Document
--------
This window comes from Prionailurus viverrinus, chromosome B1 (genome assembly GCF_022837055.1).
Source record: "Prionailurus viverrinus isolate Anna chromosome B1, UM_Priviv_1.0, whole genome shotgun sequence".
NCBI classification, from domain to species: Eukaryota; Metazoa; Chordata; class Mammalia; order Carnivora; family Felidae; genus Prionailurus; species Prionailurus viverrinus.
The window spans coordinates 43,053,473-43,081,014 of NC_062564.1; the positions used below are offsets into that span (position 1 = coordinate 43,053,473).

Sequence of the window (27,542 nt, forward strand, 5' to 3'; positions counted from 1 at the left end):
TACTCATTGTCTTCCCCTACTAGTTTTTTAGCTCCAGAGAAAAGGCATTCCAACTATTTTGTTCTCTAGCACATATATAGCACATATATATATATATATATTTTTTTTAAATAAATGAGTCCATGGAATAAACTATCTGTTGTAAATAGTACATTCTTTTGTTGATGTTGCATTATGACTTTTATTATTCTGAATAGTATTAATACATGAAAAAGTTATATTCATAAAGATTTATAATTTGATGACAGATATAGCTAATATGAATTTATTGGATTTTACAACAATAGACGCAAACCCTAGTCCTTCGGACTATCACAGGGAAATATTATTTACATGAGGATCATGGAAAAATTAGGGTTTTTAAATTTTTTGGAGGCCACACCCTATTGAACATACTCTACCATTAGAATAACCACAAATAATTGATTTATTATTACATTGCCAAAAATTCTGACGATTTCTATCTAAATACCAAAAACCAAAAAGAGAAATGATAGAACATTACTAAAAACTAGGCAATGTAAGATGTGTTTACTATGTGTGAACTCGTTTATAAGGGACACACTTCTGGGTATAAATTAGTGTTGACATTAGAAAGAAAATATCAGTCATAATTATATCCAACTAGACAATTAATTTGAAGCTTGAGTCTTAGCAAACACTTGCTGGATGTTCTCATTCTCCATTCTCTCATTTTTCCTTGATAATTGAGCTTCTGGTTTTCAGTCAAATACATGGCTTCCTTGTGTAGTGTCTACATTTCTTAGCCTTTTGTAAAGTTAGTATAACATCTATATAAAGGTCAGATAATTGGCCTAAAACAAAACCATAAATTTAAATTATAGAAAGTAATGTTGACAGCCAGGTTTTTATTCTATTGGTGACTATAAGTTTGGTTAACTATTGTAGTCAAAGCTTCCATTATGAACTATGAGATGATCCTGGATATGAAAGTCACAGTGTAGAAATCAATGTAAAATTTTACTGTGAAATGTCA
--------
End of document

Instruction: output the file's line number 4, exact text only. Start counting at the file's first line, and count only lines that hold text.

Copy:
The window spans coordinates 43,053,473-43,081,014 of NC_062564.1; the positions used below are offsets into that span (position 1 = coordinate 43,053,473).